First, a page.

Our international network of scholars will explore the relationship between market competition and organized competitions. The phrase, “they are competing,” might refer, for example, to banks competing on the credit card market. But, in addition to such market competition, it could also refer to organized competitions and games such as the World Cup, architectural competitions, book prizes, Twitter scores, university rankings and other types of contests.
Are there differences between market and other forms of organised competition?
Thus, alongside market competition as a coordinating mechanism of valuation in the economy we also find organized competitions. In the first type we find actors competing on markets. In the second type, we find contests with entry rules, judges, and prizes granted to the announced winners. On one side, competition is an ongoing, seamless, and seemingly endless process; on the other, competitions are discrete, bounded in time and location. Thus, in addition to prices we can also think about prizes as alternative ways of addressing the question “what’s valuable?” at many levels across many sites in society.
We will ask: do organized competitions go hand in hand with market-like competition? To some, it might seem that processes of rating and ranking, for example, are operating in a market register. But, from a different perspective, the concept of rank is not one of exchange but of hierarchy. Similarly, is the notion of winning – so fundamental within the logic of a game or contest – really operative in the logic of the market? Perhaps so, but less because one competitor defeats the other than because one of the rivals has won the customer. Markets, in this view, are not so much a head-to-head battle among contestants or a dyadic matching of buyer and seller but rather a triadic relation in which two compete for valuation by a third. As sociologist Georg Simmel observed, “Modern competition, which has been called the struggle of all against all, is after all the struggle of all to gain the attention of all.”
Competitions are migrating from one domain of social life to another
We will be particularly attentive to social forms that are migrating from one domain of social life to another. That is, we are interested in exploring, on one side, the alleged penetration of market-like competition into non-economic realms (the much-discussed impact of school, hospital and university rankings, and more recently even the scoring of personal-influence). On the other side, we are interested in exploring the historical patterns and the contemporary effects of the emergence of organized competitions and prize-giving into the economy (such as sustainability ratings). Thus, whereas one might conventionally map competition to economic activity and competitions to the non-economic, we will be attuned to activities that cross such a social geography for the questions they raise about value and the activity of valuation.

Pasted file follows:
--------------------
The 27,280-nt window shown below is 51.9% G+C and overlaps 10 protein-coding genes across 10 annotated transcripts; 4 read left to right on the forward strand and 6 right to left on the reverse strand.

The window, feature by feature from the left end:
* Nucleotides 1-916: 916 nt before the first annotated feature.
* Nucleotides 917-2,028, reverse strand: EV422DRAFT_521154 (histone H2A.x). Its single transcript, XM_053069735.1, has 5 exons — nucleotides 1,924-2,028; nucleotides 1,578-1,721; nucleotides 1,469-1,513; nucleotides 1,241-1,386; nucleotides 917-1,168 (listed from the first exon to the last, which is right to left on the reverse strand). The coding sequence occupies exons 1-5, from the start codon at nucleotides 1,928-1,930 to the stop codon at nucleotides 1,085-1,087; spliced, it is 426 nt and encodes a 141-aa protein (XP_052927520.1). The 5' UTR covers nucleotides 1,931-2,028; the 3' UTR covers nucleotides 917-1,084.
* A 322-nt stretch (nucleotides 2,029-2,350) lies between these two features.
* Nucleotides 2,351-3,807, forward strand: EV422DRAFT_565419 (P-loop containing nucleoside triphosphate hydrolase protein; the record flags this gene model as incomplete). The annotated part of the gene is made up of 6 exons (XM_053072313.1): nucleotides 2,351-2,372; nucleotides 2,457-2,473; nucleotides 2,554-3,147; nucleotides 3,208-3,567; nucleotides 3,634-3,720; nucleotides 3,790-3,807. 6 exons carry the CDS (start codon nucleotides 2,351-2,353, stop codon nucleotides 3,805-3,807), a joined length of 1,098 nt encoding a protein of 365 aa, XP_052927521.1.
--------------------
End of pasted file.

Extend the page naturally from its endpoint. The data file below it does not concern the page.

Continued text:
What, for example, is the social meaning of rankings of universities? By one way of thinking, rankings introduce a form of competition that can be seen as part of a neo-liberal intrusion of the market logic into domains in which it had not previously been operative and, in fact, from which it had in the past been pro-actively excluded. But, we will ask, haven’t universities been competing with each other for years if not centuries? Is science not based on competition (for attention)? Perhaps so, perhaps not; but is this form of competition the same as market competition? Over what and for whom are universities competing? If for student tuitions, perhaps yes, even a very market-like competition. Is competition for government (or other!) funding a form of market competition? If so, perhaps prizes do translate back to prices.
What particular form of competition do rankings and ratings formulate?
Conversely, what is the social meaning of scores and rankings in business settings where the market logic is overtly dominant? Are rankings simply one more form of market competition? Or do they introduce yet another, perhaps differently configured, social form as a way of introducing alternative values into the market? If rankings are ordered according to revenues or market share or capitalization, perhaps not. But what if the scores and rankings concern environmental and social sustainability? Such rankings could be configured as the introduction of non-market values into the economy.
Or to take a related question: what is the historical process whereby the notion of a score moved from the field of sports to the domain of business? Credit scores are an interesting case, suggesting that price itself is not always a sufficient indicator of value. And what about ratings and rankings by users? Do they promise a new role for the public or audience? For decades economists have analyzed timestamped data about prices. We are in a new situation now in which we have abundant time-stamped data by consumers awarding “prizes” (“Likes,” if you like). These ways of indicating what is valuable are of value precisely because they are alternatives to prices.